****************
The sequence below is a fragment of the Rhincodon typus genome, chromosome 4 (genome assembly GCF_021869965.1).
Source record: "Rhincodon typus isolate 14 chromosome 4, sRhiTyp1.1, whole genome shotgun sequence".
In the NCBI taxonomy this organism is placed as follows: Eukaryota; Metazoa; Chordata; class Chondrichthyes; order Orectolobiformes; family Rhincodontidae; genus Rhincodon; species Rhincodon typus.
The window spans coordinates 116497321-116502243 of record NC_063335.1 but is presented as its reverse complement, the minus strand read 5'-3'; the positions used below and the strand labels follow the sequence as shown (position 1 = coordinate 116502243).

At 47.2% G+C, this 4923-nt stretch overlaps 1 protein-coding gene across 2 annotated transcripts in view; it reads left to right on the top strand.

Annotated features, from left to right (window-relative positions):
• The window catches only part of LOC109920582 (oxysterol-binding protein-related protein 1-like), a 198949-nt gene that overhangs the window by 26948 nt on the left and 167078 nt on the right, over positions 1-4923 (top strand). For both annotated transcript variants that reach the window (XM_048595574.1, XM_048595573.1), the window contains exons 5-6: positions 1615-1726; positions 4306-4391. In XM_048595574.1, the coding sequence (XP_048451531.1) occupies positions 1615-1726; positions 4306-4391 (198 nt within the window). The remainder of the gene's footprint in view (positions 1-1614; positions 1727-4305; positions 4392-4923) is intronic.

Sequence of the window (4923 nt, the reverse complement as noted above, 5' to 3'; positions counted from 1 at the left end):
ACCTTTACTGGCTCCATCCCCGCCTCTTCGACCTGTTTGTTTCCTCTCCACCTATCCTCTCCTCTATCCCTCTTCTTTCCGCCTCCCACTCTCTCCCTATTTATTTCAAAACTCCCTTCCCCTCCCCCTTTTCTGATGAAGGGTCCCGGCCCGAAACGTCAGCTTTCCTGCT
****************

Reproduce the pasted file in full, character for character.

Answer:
The sequence below is a fragment of the Rhincodon typus genome, chromosome 4 (genome assembly GCF_021869965.1).
Source record: "Rhincodon typus isolate 14 chromosome 4, sRhiTyp1.1, whole genome shotgun sequence".
In the NCBI taxonomy this organism is placed as follows: Eukaryota; Metazoa; Chordata; class Chondrichthyes; order Orectolobiformes; family Rhincodontidae; genus Rhincodon; species Rhincodon typus.
The window spans coordinates 116497321-116502243 of record NC_063335.1 but is presented as its reverse complement, the minus strand read 5'-3'; the positions used below and the strand labels follow the sequence as shown (position 1 = coordinate 116502243).

At 47.2% G+C, this 4923-nt stretch overlaps 1 protein-coding gene across 2 annotated transcripts in view; it reads left to right on the top strand.

Annotated features, from left to right (window-relative positions):
• The window catches only part of LOC109920582 (oxysterol-binding protein-related protein 1-like), a 198949-nt gene that overhangs the window by 26948 nt on the left and 167078 nt on the right, over positions 1-4923 (top strand). For both annotated transcript variants that reach the window (XM_048595574.1, XM_048595573.1), the window contains exons 5-6: positions 1615-1726; positions 4306-4391. In XM_048595574.1, the coding sequence (XP_048451531.1) occupies positions 1615-1726; positions 4306-4391 (198 nt within the window). The remainder of the gene's footprint in view (positions 1-1614; positions 1727-4305; positions 4392-4923) is intronic.

Sequence of the window (4923 nt, the reverse complement as noted above, 5' to 3'; positions counted from 1 at the left end):
ACCTTTACTGGCTCCATCCCCGCCTCTTCGACCTGTTTGTTTCCTCTCCACCTATCCTCTCCTCTATCCCTCTTCTTTCCGCCTCCCACTCTCTCCCTATTTATTTCAAAACTCCCTTCCCCTCCCCCTTTTCTGATGAAGGGTCCCGGCCCGAAACGTCAGCTTTCCTGCT